The Future of Business in Emerging Markets: The Success Factors For Market Growth In The 21St Century
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Since most developed world economies will grow slowly under the burden of public and private debt in the next decade, the corporate focus on growth opportunities has shifted to emerging markets. Financial indicators already suggest sales and profit growth will largely come from emerging markets. Written by a leading expert in emerging markets, this book explores what will change economically and what are the overriding business megatrends that will shape corporations and their strategies in global markets. It shows how companies can take advantage of that growth opportunity in emerging economies in the most efficient way and how to prioritise resources geographically for the best short, medium and long-term returns.
throughout this book), one underlying factor is incredibly important. At the global level, emerging markets must receive the same seriousness, focus, and attention as the developed world. These days, this often means that emerging markets are getting a larger-than-usual proportion of corporate business development funds. BUILD AND NURTURE A “TWO HEADED MONSTER” There are two obvious corporate temptations these days, and both are wrong. First, in some companies there is the temptation and
fluctuate and growth can be patchy for reasons sometimes outside the control of well-run emerging market economies. The whole exercise of market monitoring must have at least two goals. First, to determine which areas are likely to be growth markets in the upcoming period, why that is and then use that information to allocate business development resources to such places that deserve them. It is important that the whole “going deeper into emerging markets” exercise is executed in a sequence,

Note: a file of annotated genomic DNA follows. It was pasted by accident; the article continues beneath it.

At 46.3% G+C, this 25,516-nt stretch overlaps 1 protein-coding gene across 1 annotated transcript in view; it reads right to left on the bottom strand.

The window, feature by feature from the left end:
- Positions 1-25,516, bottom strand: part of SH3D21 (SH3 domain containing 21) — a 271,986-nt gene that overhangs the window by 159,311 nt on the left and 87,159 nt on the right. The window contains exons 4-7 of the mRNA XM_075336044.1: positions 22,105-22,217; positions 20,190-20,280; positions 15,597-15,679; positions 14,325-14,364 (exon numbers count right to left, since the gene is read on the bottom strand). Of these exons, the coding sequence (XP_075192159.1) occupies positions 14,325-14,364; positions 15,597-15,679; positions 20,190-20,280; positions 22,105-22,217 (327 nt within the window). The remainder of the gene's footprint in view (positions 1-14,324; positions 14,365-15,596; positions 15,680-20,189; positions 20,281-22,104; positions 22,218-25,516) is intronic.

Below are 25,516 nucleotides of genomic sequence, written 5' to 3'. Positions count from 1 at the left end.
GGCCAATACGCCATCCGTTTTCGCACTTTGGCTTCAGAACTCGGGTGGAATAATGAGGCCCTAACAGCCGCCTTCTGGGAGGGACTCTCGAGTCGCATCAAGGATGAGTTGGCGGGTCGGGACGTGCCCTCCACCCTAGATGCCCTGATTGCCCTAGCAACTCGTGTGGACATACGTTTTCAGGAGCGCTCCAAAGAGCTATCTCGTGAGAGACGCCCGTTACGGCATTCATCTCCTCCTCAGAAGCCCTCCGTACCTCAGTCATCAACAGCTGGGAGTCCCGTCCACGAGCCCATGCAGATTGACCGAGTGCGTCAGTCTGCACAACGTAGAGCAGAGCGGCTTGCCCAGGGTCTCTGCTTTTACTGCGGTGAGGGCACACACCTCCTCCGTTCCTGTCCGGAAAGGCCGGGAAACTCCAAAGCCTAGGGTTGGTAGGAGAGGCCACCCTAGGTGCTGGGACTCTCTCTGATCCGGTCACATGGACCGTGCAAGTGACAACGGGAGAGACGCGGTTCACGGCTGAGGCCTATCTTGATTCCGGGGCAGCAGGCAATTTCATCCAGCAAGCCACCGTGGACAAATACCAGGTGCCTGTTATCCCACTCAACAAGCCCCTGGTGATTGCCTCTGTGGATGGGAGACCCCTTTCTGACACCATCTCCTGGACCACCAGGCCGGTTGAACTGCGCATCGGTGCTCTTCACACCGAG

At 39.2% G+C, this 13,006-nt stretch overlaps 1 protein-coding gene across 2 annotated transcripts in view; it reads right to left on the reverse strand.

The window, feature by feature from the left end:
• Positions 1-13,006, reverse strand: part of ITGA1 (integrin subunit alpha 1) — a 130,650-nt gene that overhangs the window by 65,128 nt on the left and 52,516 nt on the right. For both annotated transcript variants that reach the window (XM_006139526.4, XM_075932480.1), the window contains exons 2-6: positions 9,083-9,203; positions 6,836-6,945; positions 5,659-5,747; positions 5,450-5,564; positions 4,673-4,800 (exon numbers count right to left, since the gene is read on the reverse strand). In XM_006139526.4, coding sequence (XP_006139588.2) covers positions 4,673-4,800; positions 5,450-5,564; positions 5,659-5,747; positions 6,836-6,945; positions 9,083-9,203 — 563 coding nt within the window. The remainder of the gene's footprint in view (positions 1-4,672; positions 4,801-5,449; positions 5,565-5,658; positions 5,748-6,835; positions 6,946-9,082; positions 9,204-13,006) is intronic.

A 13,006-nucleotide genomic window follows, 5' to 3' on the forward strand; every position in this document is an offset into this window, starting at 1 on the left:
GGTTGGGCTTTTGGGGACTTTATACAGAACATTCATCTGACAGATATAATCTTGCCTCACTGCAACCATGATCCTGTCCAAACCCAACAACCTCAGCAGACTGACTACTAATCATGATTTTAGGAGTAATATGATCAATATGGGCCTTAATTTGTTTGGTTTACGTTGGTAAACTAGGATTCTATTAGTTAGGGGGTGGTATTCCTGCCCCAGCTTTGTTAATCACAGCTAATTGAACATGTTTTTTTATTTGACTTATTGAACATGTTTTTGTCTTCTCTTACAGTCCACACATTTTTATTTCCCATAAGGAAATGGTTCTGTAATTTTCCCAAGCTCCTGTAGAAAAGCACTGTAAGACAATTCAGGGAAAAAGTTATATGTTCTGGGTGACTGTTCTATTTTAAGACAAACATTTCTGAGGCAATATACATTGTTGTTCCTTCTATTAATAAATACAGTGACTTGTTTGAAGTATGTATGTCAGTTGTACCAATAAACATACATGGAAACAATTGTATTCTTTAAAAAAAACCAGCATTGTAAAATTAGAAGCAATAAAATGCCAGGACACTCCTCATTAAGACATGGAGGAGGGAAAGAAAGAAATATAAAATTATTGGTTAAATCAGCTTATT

recommended. In such cases, there is no real choice but to set them up and to try to run them by using best practices for running joint ventures. Or make sure that the contracts (if legally possible) allow companies to take control eventually, or at least exit the contracts without too much pain. If there is no legal requirement, companies should ask themselves before going into a potential joint venture nightmare the following question: what is it that the local partner can bring us that we
shots you never take. — Wayne Gretzky SO MUCH SUCCESS IN EMERGING markets depends on building and executing marketing excellence, that the topic deserves a chapter on its own. If the previous chapter was largely about building strategic and structural foundations, this one is about adding one of the critical elements on top of that foundation. This chapter examines what companies need to do with their product, distribution, promotion and pricing in order to build a sustainable business
the next five years and recognized that we were not satisfied with many of our distributors there. After several unhappy experiences playing hardball with them, we shifted to a philosophy of engagement. Our staff have now come up with a number of initiatives that through a combination of incentives and motivations puts the distributor on our growth path.” Sometimes neither engagement nor hard ball helps. I find this to be a frequent issue in some Middle Eastern jurisdictions. One of the MEA